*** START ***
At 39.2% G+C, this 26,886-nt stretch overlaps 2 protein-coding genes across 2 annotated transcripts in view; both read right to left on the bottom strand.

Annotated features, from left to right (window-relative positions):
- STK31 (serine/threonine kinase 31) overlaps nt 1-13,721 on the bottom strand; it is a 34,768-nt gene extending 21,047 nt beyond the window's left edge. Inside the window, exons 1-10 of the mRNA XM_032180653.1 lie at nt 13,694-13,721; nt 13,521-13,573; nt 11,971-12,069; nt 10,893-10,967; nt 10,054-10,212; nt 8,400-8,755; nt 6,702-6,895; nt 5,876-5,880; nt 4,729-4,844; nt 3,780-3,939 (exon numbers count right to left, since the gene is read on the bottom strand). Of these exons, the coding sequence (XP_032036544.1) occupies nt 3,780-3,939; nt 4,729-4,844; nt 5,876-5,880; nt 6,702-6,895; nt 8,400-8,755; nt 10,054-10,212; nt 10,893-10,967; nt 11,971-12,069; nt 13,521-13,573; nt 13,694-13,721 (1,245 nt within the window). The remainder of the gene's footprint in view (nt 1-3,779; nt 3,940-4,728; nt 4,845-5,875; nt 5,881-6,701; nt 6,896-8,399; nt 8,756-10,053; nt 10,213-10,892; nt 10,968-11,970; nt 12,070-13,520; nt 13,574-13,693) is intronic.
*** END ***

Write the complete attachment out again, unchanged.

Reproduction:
At 39.2% G+C, this 26,886-nt stretch overlaps 2 protein-coding genes across 2 annotated transcripts in view; both read right to left on the bottom strand.

Annotated features, from left to right (window-relative positions):
- STK31 (serine/threonine kinase 31) overlaps nt 1-13,721 on the bottom strand; it is a 34,768-nt gene extending 21,047 nt beyond the window's left edge. Inside the window, exons 1-10 of the mRNA XM_032180653.1 lie at nt 13,694-13,721; nt 13,521-13,573; nt 11,971-12,069; nt 10,893-10,967; nt 10,054-10,212; nt 8,400-8,755; nt 6,702-6,895; nt 5,876-5,880; nt 4,729-4,844; nt 3,780-3,939 (exon numbers count right to left, since the gene is read on the bottom strand). Of these exons, the coding sequence (XP_032036544.1) occupies nt 3,780-3,939; nt 4,729-4,844; nt 5,876-5,880; nt 6,702-6,895; nt 8,400-8,755; nt 10,054-10,212; nt 10,893-10,967; nt 11,971-12,069; nt 13,521-13,573; nt 13,694-13,721 (1,245 nt within the window). The remainder of the gene's footprint in view (nt 1-3,779; nt 3,940-4,728; nt 4,845-5,875; nt 5,881-6,701; nt 6,896-8,399; nt 8,756-10,053; nt 10,213-10,892; nt 10,968-11,970; nt 12,070-13,520; nt 13,574-13,693) is intronic.